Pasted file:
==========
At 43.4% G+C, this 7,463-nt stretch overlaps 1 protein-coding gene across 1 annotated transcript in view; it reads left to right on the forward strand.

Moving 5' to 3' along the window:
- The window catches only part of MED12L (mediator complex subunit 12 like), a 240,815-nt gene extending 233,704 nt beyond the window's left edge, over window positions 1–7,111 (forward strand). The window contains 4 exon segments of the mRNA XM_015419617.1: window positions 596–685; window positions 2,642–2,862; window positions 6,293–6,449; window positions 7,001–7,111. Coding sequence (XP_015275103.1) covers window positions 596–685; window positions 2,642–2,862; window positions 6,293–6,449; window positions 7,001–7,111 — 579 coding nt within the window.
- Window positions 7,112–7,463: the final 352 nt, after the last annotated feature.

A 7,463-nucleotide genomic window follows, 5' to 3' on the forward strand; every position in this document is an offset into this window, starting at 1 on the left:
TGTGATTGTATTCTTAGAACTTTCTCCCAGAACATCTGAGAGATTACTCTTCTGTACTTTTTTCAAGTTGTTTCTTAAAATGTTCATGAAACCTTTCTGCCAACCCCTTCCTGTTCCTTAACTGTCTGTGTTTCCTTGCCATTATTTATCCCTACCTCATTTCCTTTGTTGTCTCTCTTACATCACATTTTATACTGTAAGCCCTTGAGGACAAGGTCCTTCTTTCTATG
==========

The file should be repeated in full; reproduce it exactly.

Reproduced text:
At 43.4% G+C, this 7,463-nt stretch overlaps 1 protein-coding gene across 1 annotated transcript in view; it reads left to right on the forward strand.

Moving 5' to 3' along the window:
- The window catches only part of MED12L (mediator complex subunit 12 like), a 240,815-nt gene extending 233,704 nt beyond the window's left edge, over window positions 1–7,111 (forward strand). The window contains 4 exon segments of the mRNA XM_015419617.1: window positions 596–685; window positions 2,642–2,862; window positions 6,293–6,449; window positions 7,001–7,111. Coding sequence (XP_015275103.1) covers window positions 596–685; window positions 2,642–2,862; window positions 6,293–6,449; window positions 7,001–7,111 — 579 coding nt within the window.
- Window positions 7,112–7,463: the final 352 nt, after the last annotated feature.

A 7,463-nucleotide genomic window follows, 5' to 3' on the forward strand; every position in this document is an offset into this window, starting at 1 on the left:
TGTGATTGTATTCTTAGAACTTTCTCCCAGAACATCTGAGAGATTACTCTTCTGTACTTTTTTCAAGTTGTTTCTTAAAATGTTCATGAAACCTTTCTGCCAACCCCTTCCTGTTCCTTAACTGTCTGTGTTTCCTTGCCATTATTTATCCCTACCTCATTTCCTTTGTTGTCTCTCTTACATCACATTTTATACTGTAAGCCCTTGAGGACAAGGTCCTTCTTTCTATG